The morning-after pill is a type of emergency birth control that contains the hormone levonorgestrel, a progestin, (Plan B One-Step, Next Choice) or ulipristal acetate, a progesterone agonist-antagonist, (Ella).
The morning-after pill can be used after you've had unprotected sex. Depending on where you are in your menstrual cycle, the morning-after pill can prevent or delay ovulation, block fertilization, or keep a fertilized egg from implanting in the uterus. Don't take the morning-after pill if you're already pregnant.
Plan B One-Step, Next Choice and Ella are the only morning-after pills that have Food and Drug Administration (FDA) approval in the U.S. (Plan B, which consists of two pills, is being phased out by its manufacturer.) However, many other brands of morning-after pills are available around the world.
If you're age 17 or older, Plan B One-Step and Next Choice are available over-the-counter at most pharmacies. If you are age 16 or younger or want to use Ella, you'll need a prescription from your health care provider.
Plan B One-Step
Plan B One-Step is a type of morning-after pill that can be used after unprotected sex to prevent pregnancy. Plan B One-Step contains the hormone levonorgestrel — a progestin — which can ...
Why it's done
It's always a good idea to make a decision about birth control before having sex. However, the morning-after pill can help prevent pregnancy if you've had unprotected sex — whether you didn't use birth control, you missed a birth control pill or your method of birth control failed.
Conception typically doesn't occur immediately after sex. Instead, it may happen up to several days later. During the time between sex and conception, sperm travel through the fallopian tubes until they potentially meet up with an egg. As a result, taking emergency birth control soon after unprotected sex isn't too late to prevent pregnancy.
It's safe to use the morning-after pill during breast-feeding.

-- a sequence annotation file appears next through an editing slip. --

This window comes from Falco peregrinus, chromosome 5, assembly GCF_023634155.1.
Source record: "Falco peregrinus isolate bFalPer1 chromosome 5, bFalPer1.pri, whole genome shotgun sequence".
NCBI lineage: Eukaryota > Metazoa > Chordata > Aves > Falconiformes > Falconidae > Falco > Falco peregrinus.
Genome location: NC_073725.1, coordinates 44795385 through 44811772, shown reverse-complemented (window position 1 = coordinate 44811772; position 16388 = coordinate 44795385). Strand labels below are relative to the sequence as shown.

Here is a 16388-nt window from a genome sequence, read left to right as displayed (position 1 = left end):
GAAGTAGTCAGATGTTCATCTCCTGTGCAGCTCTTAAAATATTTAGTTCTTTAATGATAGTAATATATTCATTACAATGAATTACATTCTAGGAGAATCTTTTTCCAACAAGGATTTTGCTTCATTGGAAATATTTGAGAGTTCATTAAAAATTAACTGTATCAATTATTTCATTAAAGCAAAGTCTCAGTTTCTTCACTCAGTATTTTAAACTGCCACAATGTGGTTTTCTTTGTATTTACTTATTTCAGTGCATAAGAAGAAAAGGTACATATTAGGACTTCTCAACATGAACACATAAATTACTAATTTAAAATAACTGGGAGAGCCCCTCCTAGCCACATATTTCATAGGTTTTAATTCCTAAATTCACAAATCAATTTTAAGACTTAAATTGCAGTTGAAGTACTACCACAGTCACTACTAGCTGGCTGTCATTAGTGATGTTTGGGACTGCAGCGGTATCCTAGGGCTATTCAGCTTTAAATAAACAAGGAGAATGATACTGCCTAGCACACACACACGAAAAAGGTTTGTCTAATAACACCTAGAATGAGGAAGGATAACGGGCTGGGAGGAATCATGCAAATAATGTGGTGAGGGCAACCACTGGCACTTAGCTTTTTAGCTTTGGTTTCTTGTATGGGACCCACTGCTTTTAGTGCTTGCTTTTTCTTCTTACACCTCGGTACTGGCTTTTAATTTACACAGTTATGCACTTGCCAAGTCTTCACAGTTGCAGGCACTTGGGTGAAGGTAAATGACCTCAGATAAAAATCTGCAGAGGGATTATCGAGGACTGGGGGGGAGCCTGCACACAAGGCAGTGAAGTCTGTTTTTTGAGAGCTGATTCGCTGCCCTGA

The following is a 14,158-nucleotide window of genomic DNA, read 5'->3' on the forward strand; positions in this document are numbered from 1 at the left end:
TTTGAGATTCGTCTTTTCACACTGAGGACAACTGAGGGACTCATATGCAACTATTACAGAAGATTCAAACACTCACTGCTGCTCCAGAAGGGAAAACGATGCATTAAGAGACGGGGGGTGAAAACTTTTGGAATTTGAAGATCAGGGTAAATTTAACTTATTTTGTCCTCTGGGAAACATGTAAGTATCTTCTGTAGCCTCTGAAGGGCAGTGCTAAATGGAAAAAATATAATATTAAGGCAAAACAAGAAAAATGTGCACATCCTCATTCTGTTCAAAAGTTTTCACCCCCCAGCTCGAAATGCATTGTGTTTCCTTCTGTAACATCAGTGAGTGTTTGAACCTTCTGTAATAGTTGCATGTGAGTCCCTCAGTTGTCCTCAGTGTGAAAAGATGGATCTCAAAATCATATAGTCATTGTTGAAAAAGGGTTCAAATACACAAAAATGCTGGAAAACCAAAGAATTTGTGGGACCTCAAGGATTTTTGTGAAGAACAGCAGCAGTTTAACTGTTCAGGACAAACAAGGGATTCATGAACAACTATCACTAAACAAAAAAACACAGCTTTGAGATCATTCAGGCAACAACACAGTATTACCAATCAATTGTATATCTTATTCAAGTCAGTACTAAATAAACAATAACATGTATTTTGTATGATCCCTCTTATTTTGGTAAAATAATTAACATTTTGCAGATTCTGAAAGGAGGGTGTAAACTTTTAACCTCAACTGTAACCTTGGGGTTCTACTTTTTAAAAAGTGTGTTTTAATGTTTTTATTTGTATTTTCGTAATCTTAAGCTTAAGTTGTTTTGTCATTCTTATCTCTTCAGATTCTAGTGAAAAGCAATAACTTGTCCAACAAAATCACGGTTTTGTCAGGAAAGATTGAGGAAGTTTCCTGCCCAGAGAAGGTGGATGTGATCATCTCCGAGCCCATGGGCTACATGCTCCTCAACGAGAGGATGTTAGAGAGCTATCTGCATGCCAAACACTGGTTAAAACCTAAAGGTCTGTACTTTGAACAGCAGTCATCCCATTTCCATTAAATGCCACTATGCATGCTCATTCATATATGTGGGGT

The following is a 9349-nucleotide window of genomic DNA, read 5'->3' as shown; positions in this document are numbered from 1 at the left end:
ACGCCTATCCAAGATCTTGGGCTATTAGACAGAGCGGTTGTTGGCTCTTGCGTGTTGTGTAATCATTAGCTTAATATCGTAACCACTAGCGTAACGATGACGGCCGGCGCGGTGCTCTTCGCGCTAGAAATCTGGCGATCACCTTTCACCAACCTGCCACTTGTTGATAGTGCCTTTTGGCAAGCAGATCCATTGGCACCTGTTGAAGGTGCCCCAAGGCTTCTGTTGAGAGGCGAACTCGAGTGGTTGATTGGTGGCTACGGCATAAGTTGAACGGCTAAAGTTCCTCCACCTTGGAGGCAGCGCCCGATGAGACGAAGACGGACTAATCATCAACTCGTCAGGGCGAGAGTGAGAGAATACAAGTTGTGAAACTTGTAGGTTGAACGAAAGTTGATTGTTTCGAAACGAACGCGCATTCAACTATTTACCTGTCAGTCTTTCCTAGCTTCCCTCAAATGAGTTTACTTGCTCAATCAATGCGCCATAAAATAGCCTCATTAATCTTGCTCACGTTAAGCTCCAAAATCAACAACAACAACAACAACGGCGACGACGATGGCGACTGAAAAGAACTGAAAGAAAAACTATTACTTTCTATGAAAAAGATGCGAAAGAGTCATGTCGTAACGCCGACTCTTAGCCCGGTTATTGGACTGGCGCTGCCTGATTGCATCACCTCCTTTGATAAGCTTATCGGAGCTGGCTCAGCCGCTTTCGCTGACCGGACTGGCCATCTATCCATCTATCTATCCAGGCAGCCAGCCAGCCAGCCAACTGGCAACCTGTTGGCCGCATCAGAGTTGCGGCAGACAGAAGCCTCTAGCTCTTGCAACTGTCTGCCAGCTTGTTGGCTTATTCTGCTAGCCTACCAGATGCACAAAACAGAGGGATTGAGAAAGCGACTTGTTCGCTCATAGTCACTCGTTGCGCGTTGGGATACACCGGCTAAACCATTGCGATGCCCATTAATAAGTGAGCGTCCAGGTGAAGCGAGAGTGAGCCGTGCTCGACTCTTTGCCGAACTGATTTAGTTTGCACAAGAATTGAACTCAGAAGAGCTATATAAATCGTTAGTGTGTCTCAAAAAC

Keep in mind that the morning-after pill isn't the same as mifepristone (Mifeprex), also known as RU-486 or the abortion pill. The morning-after pill can prevent pregnancy. If you're already pregnant when you take the morning-after pill, the treatment will be ineffective and won't harm the developing baby. The abortion pill terminates an established pregnancy — one in which the fertilized egg has attached to the uterine wall and has already begun to develop.
The morning-after pill isn't appropriate for everyone. Your health care provider may discourage use of the morning-after pill if:
The morning-after pill may be an option if you have diabetes. You may need to work with your health care provider to manage your blood sugar level after taking the morning-after pill, however.
Consult your health care provider if you're breast-feeding. While Plan B One-Step and Next Choice are safe to use during breast-feeding, use of Ella isn't recommended.
In addition, make sure you're not pregnant before using Ella. The effects of Ella on a developing baby are unknown. However, if you're already pregnant when you take Plan B One-Step or Next Choice, the treatment will simply be ineffective and won't harm the developing baby.
Side effects of the morning-after pill may include:
Side effects typically last only a few days.
Using the morning-after pill may delay your period by up to one week. If your period is more than one week late, take a pregnancy test. If you have bleeding or spotting that lasts longer than a week or develop severe lower abdominal pain three to five weeks after taking the morning-after pill, contact your health care provider. These may be signs or symptoms of a miscarriage or an ectopic pregnancy — when the fertilized egg implants outside the uterus, usually in a fallopian tube.
Emergency contraception is an effective option for preventing pregnancy after unprotected sex, but it isn't as effective as other methods of contraception and isn't recommended for routine use. An estimated 1 to 2 out of 100 women who have unprotected sex one time and correctly use the morning-after pill will get pregnant. The morning-after pill doesn't offer protection from sexually transmitted infections.
How you prepare
If you're age 17 or older, Plan B One-Step and Next Choice are available over-the-counter at most pharmacies. If you're age 16 or younger or want to use Ella, you'll need a prescription from your health care provider. Some health care providers may provide an advance prescription for emergency contraception, just in case.
Remember to talk to your health care provider about any other medications you're taking.
What you can expect
To use the morning-after pill:
If you vomit within two hours after taking the morning-after pill, contact your health care provider to discuss whether to repeat the dose.
Last Updated: 2010-08-19
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